# How to compute the field lines of an induced magnetic field inside a capacitor?

Consider a capacitor with a varying voltage applied to it. As the voltage changes over time, the electrical field $$\vec{E}$$ inside the plates does too.

Assumption We assume that the direction of $$\vec{E}$$ is the same inside the capacitor, hence ignoring border effects.

According to Ampere-Maxwell (Maxwell's 4th equation):

$$\nabla \times \vec{B} = \mu_0 \vec{j} + \frac{1}{c^2}\frac{\partial \vec{E}}{\partial t}$$

A magnetic field $$\vec{B}$$ is generated. How do I find out the direction of the magnetic field? Basically, how do I find out the field lines of $$\vec{B}$$ inside the capacitor?

Ultimately, how can we find the equations of the field lines?

Assuming that the approximation that the electric field is constant in space but changes with time is reasonable, then since $$\vec j = 0$$ between the plates, a possible solution for the $$\vec \nabla \times \vec B$$ equation which also satisfies $$\vec \nabla \cdot \vec B = 0$$ is $$\vec B = \frac{1}{2c^2} \vec r \times \frac{\partial \vec E}{\partial t}$$. To see what other solutions can be, imagine another solution $$\vec B_2$$, that satisfies both of these equations. The difference $$\vec \Delta = \vec B-\vec B_2$$ satisfies $$\vec \nabla \times \vec \Delta = 0$$, so it can be written as the gradient of a scalar field. Since the divergence of $$\vec \Delta$$ is also zero, this scalar field satisfies Laplaces equation. Adding the gradient of any solution to Laplaces equation to $$\vec B$$ will give another solution. You need to add boundary conditions, i.e. deal with the shape of the capacitor plates and the charging current, to set these boundary conditions and get a unique solution.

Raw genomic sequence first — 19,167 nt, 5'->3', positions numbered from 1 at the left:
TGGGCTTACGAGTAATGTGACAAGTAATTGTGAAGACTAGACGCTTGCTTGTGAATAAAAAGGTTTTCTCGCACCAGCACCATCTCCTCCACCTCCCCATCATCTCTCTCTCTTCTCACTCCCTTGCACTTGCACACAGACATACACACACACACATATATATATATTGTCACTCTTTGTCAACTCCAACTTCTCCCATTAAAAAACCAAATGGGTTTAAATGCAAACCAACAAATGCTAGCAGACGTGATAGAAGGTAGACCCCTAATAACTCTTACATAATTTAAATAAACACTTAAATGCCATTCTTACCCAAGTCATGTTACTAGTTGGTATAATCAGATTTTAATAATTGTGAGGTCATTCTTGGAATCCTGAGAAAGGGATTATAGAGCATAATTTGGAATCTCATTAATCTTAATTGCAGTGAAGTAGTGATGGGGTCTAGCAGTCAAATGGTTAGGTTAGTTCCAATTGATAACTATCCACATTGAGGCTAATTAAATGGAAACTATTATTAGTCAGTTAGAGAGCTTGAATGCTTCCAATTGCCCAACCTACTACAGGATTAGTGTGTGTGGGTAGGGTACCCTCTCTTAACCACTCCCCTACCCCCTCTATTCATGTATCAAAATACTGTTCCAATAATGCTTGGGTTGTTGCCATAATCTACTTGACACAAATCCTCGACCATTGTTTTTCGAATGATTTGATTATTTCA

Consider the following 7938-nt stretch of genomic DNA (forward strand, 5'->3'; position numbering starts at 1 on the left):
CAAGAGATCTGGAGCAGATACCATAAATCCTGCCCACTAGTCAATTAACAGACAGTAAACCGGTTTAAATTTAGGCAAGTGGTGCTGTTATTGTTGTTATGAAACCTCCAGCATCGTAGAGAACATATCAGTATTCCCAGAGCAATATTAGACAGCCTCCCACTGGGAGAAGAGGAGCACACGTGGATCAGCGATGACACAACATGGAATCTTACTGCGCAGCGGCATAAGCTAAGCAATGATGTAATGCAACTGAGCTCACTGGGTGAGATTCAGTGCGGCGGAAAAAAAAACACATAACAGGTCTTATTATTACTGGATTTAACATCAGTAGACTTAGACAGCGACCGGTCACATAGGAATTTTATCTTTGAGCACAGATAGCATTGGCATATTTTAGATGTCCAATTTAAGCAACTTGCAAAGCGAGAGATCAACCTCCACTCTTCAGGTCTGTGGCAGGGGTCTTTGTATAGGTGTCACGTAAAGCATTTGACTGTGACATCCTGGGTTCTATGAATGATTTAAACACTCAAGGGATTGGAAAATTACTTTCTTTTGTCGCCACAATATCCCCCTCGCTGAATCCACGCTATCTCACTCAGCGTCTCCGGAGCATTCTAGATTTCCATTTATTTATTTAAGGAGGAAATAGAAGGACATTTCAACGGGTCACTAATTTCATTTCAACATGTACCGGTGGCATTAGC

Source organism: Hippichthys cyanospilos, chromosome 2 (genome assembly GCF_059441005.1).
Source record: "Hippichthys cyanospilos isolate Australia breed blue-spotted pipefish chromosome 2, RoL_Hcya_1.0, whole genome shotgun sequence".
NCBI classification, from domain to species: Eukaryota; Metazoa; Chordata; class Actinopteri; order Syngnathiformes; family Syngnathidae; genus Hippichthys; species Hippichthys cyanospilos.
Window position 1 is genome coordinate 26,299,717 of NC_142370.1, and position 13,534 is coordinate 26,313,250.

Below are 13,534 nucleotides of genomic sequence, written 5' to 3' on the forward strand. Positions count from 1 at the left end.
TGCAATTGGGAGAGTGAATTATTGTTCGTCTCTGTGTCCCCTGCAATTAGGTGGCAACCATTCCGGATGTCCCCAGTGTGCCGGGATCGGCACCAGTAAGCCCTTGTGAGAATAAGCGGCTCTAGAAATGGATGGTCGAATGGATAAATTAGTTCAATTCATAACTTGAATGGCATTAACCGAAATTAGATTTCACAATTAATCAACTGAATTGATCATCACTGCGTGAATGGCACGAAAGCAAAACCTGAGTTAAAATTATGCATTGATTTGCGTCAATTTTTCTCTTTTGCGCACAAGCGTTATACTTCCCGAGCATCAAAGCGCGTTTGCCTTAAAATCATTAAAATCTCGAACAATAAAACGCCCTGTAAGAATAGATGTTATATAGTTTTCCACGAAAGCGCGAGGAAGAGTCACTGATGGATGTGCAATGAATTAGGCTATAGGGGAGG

$$\oint_{\partial \Sigma} \mathbf{B} \cdot \mathrm{d}\boldsymbol{\ell} = \mu_0 \varepsilon_0 \frac{\mathrm{d}}{\mathrm{d}t} \iint_{\Sigma} \mathbf{E} \cdot \mathrm{d}\mathbf{S}$$
we can see that around the borders of the plates, the LHS is maximum, because the integral of RHS includes all the area. The B-vectors are pointing clockwise if viewed from positive to negative side when $$\mathbf E$$ is increasing. For regions closer to the center, the direction is the same, but the magnitude of $$\mathbf B$$ is smaller, due to the smaller enclosed area.